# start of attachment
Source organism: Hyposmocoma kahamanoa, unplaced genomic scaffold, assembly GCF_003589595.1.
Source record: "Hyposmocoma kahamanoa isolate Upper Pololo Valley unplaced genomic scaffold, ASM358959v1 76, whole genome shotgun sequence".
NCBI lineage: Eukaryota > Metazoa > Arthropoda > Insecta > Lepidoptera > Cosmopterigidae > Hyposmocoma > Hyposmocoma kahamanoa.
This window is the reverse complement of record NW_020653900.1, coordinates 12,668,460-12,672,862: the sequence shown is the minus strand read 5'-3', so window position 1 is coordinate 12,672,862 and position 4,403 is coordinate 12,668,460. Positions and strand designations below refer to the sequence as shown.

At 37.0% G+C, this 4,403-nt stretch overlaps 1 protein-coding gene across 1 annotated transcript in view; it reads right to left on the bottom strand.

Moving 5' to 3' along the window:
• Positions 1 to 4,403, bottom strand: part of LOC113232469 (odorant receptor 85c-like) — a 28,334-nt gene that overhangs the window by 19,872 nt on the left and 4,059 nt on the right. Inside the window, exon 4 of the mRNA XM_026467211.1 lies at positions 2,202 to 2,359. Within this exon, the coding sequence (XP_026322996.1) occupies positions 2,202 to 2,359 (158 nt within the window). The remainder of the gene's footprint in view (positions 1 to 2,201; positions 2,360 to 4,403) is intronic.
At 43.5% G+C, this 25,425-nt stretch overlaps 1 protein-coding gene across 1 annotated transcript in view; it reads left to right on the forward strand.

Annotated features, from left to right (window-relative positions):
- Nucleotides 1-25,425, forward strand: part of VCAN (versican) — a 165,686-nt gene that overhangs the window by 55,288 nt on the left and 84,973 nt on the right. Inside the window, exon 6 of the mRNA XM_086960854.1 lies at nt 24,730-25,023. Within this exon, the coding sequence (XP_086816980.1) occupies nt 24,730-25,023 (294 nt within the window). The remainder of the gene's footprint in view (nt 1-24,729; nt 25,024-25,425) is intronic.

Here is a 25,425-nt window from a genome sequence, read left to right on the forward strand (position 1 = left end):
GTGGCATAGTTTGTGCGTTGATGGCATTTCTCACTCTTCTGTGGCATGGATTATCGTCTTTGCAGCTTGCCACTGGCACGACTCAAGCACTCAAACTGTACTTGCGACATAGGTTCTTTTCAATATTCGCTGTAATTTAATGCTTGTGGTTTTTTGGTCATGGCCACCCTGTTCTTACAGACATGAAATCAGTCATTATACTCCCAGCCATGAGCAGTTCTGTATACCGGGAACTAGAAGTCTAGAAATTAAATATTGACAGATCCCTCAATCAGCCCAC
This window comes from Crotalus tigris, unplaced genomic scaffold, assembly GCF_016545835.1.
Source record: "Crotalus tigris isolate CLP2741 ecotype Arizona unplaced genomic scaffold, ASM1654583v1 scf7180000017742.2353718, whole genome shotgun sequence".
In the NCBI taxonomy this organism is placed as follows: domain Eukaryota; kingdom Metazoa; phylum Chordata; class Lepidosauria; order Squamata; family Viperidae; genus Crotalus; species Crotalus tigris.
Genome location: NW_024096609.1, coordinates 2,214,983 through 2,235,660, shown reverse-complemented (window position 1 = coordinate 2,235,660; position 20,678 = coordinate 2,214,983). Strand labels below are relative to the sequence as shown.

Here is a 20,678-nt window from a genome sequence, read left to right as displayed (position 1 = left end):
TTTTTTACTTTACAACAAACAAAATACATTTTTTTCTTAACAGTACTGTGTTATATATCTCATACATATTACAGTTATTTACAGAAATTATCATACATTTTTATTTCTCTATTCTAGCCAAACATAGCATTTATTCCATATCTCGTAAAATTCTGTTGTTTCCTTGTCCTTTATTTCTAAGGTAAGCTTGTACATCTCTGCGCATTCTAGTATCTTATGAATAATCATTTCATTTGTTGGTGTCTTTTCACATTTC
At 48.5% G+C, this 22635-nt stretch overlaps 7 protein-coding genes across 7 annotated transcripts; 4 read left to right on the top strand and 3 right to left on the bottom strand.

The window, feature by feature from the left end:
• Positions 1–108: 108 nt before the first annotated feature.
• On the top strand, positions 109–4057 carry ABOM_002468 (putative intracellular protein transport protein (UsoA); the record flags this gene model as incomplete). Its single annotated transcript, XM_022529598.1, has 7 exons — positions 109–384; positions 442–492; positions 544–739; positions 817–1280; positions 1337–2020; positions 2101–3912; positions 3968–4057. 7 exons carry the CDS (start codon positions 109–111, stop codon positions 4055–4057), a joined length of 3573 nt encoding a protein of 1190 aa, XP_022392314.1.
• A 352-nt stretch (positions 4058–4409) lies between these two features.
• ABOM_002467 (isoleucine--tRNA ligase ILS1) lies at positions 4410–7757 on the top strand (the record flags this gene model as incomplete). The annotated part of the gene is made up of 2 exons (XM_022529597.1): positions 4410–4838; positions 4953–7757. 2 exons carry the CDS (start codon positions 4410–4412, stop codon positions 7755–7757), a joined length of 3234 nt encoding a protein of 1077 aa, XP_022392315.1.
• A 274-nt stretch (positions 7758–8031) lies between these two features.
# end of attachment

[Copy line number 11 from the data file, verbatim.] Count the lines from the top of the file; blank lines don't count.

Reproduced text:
Here is a 25,425-nt window from a genome sequence, read left to right on the forward strand (position 1 = left end):